March 1, 2024 110 Views

So, a certain supermarket is now marketing themselves as the new superhero; putting ‘super’ back into supermarket with super affordable and quality produce.  This would be funny if it wasn’t so manifestly stupid.

 “Food does not grow on shelves”, it’s produced by hard working farmers and growers, all year round in weather that is becoming increasingly more extreme and erratic.  All of the ‘big’ supermarkets have been capitalising on the cost-of-living crisis by offering consumers good food at ‘affordable’ prices, but they do this by giving farmers the worst possible deals. In general, farmers only get paid 10p for every £1 spent on food. Meantime supermarket profits stay high, shareholders get their dividends but another farm goes out of business. Well, that’s capitalism for you but NO FARMERS, NO FOOD, NO FUTURE.

However, modern agriculture does need to clean up its act because it remains the number one source of river pollution and 85% of farmed animals are confined in factory farms in the UK, especially pigs and poultry (www.ciwf.org.uk). Intensive farming has turned soil into nutrient-depleted, lifeless dirt leading to a reliance on expensive, artificial fertilisers to keep yields high. Pesticides are routinely used as a means of pest control, even though these are not specific and so wipe out all insects, including pollinators like bees, butterflies and hoverflies. Let’s not forget that one in three mouthfuls of food that we eat is dependent on pollination. The rural idyl of cows in fields, pigs rootling in woodland and chickens scratching around farmyards hides the ugly truth of industrial food production which consumers choose to ignore when tucking into their chicken nuggets, triple burgers, sausages and lattes.

The good news is that lots of farmers are already making the necessary changes to keep producing nutritious food whilst protecting the natural world and building resilience to climate change. Considering that 70% of our land is used for farming, whether you call it regenerative farming, agroecology or planet-first food, shifting to a more sustainable method of food production makes sense, morally but also financially. Nature is amid an unprecedented biodiversity crisis with 1 in 6 species at risk of becoming extinct, so nature-friendly farming has the potential to make a huge difference. Indeed, the Nature Friendly Farming Network (nffn.org.uk) and The Wildlife Trusts (wildlifetrusts.org) published their guide to ‘Farming at The Sweet Spot’ in 2023 highlighting the way forward.

In a nutshell, if we recover the biodiversity on our farms from the soils, to the hedgerows, to the field margins, to the woodland and wetland habits, we can protect our food supply and the natural world that we need to survive. In fact the transformation can be made in 3-7 years ( Designing Regenerative Food Systems by Marina O’Connell), which makes this a truly exciting prospect.

Other inspirational stories can be found across the UK; like Simon Weaver (simonweaverorganic.co.uk) the organic cheese maker who rents fields from Gloucestershire Wildlife Trust at Greystone Farms. Here his cows feed on the wildflower meadows and are milked using a robotic freedom milker that makes calmer cows produce higher yields. The truffle Gloucester really does taste as good as it sounds. The Cotswolds are also where FarmED and Daylesford Organic successfully run viable businesses with nature-friendly policy at its heart. FarmED champions crop rotation to restore soil health and mob grazing of livestock. They grow crops with deep roots, like heritage grains, chicory and sainfoin, that help restore soil structure.  Nitrogen fixing red clover and legumes are also cultivated, negating the need for nitrogenous fertilisers that are expensive and wash off into waterways causing pollution. Livestock are moved daily to a new section of pasture so that the soil is replenished with manure but not overgrazed. This style of farming is hugely beneficial to the whole ecosystem and walking around their fields you can spot trees full of birds as well as fox and deer. FarmED run courses and tours around the farm to help promote their work; go to www.farm-ed.co.uk for more details. The Green Farm Collective is another great example of farmers working together to promote regenerative agriculture (www.greenfarmcollective.com).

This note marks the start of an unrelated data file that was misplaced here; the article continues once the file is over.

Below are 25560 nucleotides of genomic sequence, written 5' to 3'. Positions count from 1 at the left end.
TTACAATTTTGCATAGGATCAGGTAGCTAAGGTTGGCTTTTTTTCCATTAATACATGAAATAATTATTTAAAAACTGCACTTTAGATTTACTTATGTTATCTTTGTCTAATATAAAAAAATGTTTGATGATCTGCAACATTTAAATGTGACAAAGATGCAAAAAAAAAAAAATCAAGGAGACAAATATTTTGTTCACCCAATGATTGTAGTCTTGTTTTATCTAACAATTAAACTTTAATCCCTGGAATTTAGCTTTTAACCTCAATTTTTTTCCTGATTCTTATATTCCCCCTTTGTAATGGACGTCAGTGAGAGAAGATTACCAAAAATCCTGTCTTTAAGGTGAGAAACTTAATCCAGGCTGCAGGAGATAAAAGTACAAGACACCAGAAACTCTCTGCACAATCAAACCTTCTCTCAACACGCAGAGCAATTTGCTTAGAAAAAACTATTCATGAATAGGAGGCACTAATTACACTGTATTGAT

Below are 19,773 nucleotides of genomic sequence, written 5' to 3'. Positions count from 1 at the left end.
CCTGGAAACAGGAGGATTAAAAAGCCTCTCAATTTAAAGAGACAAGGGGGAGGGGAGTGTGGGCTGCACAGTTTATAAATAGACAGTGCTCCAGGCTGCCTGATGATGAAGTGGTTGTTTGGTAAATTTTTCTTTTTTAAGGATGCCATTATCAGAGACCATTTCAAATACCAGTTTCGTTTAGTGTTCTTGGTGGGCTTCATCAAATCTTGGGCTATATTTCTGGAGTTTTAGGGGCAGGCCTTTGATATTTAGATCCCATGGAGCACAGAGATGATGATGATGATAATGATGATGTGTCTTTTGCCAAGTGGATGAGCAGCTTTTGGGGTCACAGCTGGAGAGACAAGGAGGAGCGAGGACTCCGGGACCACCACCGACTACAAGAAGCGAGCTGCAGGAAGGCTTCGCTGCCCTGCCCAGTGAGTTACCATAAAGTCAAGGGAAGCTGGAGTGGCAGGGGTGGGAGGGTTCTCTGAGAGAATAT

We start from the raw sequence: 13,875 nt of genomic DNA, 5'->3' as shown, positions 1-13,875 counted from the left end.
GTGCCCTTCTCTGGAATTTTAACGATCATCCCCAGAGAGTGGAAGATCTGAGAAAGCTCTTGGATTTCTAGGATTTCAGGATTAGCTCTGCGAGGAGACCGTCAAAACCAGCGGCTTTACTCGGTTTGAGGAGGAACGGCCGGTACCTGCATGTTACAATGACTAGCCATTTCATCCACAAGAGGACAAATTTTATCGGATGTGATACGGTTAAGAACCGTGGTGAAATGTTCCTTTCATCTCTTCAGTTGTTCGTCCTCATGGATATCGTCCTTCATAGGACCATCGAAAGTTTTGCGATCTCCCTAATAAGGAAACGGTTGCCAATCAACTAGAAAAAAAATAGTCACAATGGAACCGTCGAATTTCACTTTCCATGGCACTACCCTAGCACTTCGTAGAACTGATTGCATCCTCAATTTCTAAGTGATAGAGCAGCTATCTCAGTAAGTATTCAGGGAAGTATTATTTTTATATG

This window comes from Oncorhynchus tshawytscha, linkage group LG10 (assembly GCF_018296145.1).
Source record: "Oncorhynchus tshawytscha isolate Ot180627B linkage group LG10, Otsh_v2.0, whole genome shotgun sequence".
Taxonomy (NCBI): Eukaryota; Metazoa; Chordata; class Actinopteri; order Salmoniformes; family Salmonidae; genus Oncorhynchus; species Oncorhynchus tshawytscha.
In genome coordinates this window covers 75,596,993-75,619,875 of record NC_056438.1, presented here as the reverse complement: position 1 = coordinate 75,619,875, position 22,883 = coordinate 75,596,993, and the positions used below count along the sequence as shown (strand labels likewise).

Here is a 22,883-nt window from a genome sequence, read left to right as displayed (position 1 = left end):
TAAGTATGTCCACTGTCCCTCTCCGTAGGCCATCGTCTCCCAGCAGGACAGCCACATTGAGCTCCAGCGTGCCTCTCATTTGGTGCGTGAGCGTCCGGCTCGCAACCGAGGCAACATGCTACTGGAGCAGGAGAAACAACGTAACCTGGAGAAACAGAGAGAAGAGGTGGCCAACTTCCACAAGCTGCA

Right on my doorstep in beautiful Nottinghamshire, there is Hills of Edingley, a pasture for life member (pastureforlife.org), who keep their pedigree shorthorn cattle in small family groups and sell the beef to locals at their weekend farm shop. As well as providing biodiverse pasture for the livestock, this organic farm provides hay meadows, hedgerows, orchards and wetland habitats for a range of wildlife such as skylarks, lapwings, hares and barn owls. Just down the road, The Real Milk Company (therealmilkcompany.com) is an organic, cow-with-calf farm that sells ethically produced milk through a clever vending machine that customers use themselves. Wildflower margins, ponds and nest boxes are just some of the initiatives the farm has made to support wildlife.

By harnessing nature, farming benefits from pest control without the need for insecticides, soil replenishment without the need for fertilisers and that means more nutrient-dense crops that don’t contain pesticide residues. 

Mother Nature provides a cost effective and life enhancing way of us producing our food, now that’s what I’d call a true superhero.

Let’s hear her roar.